Google the words “the coming financial crisis” and it’s teeming with references – 270 million search results at present – and as you might expect many of the titles are alarming:

  • “A recession worse than 2008? How to survive and thrive.”
  • “Could working from home cause the next financial crisis?”
  • “Economic crash is inevitable.”
  • “Three men predicted the last financial crisis – what they’re warning of now is terrifying.”
  • “How China’s debt problem could trigger a financial crisis.”

The danger is that the combination of the ramp up in information and opinion, combined with our natural inclination to zoom in on negative news, is making us worse investors: more distracted, pessimistic, jittery and focused on the short-term.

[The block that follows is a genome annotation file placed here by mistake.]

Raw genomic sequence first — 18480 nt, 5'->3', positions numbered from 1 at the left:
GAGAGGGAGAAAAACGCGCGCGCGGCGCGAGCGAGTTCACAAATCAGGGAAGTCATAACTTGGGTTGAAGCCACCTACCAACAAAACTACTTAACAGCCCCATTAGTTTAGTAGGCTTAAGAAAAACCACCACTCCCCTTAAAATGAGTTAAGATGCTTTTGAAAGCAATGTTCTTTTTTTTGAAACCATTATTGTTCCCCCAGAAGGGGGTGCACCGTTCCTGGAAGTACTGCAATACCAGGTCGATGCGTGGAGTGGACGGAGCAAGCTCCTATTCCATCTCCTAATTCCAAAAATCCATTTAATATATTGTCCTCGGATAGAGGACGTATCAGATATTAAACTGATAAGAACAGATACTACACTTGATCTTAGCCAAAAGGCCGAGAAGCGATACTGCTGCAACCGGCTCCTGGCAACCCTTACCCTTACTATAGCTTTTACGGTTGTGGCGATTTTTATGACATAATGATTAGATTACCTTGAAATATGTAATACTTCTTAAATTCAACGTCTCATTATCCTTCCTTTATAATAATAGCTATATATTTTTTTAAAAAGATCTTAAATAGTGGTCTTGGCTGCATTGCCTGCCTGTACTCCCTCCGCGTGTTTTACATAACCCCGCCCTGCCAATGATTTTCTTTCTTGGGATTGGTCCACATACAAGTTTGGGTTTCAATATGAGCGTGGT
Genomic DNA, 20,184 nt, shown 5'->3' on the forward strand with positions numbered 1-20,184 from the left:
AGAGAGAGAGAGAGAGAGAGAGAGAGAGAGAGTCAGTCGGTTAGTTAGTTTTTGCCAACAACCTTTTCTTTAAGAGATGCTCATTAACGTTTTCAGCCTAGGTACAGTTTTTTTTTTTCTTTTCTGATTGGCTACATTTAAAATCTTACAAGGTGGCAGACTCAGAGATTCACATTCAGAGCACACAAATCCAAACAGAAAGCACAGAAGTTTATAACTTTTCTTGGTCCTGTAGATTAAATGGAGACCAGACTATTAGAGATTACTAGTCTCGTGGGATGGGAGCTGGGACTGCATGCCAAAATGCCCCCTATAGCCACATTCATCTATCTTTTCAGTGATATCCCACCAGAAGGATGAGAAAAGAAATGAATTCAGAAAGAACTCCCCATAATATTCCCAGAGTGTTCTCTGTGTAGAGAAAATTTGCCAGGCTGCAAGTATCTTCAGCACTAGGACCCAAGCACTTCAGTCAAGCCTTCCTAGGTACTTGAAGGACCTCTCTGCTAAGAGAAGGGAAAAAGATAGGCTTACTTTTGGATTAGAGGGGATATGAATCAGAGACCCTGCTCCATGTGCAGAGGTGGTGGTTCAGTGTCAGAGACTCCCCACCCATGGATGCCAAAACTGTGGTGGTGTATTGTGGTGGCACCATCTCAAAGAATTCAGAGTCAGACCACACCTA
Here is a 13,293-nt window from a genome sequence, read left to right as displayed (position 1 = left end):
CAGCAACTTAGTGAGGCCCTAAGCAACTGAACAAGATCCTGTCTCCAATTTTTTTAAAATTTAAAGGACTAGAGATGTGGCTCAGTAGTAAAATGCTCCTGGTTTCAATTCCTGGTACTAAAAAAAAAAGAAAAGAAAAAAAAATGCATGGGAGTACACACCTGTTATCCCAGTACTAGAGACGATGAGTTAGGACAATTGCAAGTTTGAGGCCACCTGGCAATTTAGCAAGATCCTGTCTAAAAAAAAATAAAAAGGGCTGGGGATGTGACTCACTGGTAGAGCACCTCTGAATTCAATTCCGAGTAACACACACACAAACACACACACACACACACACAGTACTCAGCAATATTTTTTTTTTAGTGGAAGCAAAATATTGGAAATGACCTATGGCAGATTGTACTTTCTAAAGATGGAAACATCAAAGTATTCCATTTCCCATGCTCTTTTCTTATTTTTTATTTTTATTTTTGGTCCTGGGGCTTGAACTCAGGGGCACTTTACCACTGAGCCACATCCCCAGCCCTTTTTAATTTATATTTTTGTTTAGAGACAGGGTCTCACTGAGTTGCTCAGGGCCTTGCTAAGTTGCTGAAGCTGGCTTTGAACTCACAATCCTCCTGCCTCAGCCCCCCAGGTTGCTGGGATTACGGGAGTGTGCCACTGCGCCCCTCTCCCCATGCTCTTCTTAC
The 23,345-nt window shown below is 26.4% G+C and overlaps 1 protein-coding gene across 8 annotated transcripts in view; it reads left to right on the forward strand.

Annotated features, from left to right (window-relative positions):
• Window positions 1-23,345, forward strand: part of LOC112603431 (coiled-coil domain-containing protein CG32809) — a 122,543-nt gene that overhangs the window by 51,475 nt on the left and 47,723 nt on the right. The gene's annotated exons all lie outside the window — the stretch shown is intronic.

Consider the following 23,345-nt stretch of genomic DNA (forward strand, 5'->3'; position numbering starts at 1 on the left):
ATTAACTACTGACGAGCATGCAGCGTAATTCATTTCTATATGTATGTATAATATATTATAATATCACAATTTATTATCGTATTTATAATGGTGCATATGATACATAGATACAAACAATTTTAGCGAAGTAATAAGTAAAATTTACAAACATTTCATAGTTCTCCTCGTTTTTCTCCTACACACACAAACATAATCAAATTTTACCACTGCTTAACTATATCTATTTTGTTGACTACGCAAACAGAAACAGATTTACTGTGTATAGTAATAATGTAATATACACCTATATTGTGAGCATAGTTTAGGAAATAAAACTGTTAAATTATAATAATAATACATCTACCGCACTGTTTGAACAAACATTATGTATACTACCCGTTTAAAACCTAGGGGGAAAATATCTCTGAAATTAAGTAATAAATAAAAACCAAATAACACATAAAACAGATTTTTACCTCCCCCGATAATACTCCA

Three reasons to be optimistic as an investor

There are three good reasons to err on the side of optimism as an investor.

Firstly, without a degree of optimism there is not much point in investing. If you don’t believe the bank will look after your deposits, that most borrowers will pay back their debts, that most companies will see rising profits over time supporting a return to investors, that properties will earn rents, etc, then there is no point investing. To be a successful investor you need to have a reasonably favourable view about the future.